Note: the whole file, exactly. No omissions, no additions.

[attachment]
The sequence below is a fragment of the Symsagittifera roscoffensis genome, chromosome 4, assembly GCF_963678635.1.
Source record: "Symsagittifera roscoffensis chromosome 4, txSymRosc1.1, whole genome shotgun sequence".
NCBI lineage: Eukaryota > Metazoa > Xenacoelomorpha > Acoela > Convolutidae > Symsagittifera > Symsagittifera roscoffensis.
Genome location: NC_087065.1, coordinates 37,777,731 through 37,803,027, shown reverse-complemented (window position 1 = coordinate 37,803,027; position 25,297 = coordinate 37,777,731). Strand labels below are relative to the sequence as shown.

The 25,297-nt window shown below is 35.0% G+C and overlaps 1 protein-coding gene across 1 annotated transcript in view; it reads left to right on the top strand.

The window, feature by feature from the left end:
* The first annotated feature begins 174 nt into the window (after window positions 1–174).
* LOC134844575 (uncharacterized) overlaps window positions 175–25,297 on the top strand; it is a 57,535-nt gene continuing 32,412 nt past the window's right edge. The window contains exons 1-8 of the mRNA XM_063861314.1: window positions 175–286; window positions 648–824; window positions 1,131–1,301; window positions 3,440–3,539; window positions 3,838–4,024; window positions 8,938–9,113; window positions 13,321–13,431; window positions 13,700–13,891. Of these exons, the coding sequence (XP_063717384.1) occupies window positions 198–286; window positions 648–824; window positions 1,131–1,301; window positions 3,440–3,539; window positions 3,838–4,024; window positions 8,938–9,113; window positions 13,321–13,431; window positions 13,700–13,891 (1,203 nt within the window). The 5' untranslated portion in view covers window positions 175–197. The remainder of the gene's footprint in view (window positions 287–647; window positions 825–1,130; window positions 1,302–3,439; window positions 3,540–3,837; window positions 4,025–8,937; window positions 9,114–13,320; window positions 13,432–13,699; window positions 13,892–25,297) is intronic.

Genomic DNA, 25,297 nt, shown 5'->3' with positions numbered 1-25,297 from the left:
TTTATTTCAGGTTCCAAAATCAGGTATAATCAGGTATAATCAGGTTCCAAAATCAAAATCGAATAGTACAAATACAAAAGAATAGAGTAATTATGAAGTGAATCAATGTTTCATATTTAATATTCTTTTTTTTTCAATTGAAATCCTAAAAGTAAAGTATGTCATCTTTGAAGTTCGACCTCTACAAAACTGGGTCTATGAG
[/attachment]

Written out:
The sequence below is a fragment of the Symsagittifera roscoffensis genome, chromosome 4, assembly GCF_963678635.1.
Source record: "Symsagittifera roscoffensis chromosome 4, txSymRosc1.1, whole genome shotgun sequence".
NCBI lineage: Eukaryota > Metazoa > Xenacoelomorpha > Acoela > Convolutidae > Symsagittifera > Symsagittifera roscoffensis.
Genome location: NC_087065.1, coordinates 37,777,731 through 37,803,027, shown reverse-complemented (window position 1 = coordinate 37,803,027; position 25,297 = coordinate 37,777,731). Strand labels below are relative to the sequence as shown.

The 25,297-nt window shown below is 35.0% G+C and overlaps 1 protein-coding gene across 1 annotated transcript in view; it reads left to right on the top strand.

The window, feature by feature from the left end:
* The first annotated feature begins 174 nt into the window (after window positions 1–174).
* LOC134844575 (uncharacterized) overlaps window positions 175–25,297 on the top strand; it is a 57,535-nt gene continuing 32,412 nt past the window's right edge. The window contains exons 1-8 of the mRNA XM_063861314.1: window positions 175–286; window positions 648–824; window positions 1,131–1,301; window positions 3,440–3,539; window positions 3,838–4,024; window positions 8,938–9,113; window positions 13,321–13,431; window positions 13,700–13,891. Of these exons, the coding sequence (XP_063717384.1) occupies window positions 198–286; window positions 648–824; window positions 1,131–1,301; window positions 3,440–3,539; window positions 3,838–4,024; window positions 8,938–9,113; window positions 13,321–13,431; window positions 13,700–13,891 (1,203 nt within the window). The 5' untranslated portion in view covers window positions 175–197. The remainder of the gene's footprint in view (window positions 287–647; window positions 825–1,130; window positions 1,302–3,439; window positions 3,540–3,837; window positions 4,025–8,937; window positions 9,114–13,320; window positions 13,432–13,699; window positions 13,892–25,297) is intronic.

Genomic DNA, 25,297 nt, shown 5'->3' with positions numbered 1-25,297 from the left:
TTTATTTCAGGTTCCAAAATCAGGTATAATCAGGTATAATCAGGTTCCAAAATCAAAATCGAATAGTACAAATACAAAAGAATAGAGTAATTATGAAGTGAATCAATGTTTCATATTTAATATTCTTTTTTTTTCAATTGAAATCCTAAAAGTAAAGTATGTCATCTTTGAAGTTCGACCTCTACAAAACTGGGTCTATGAG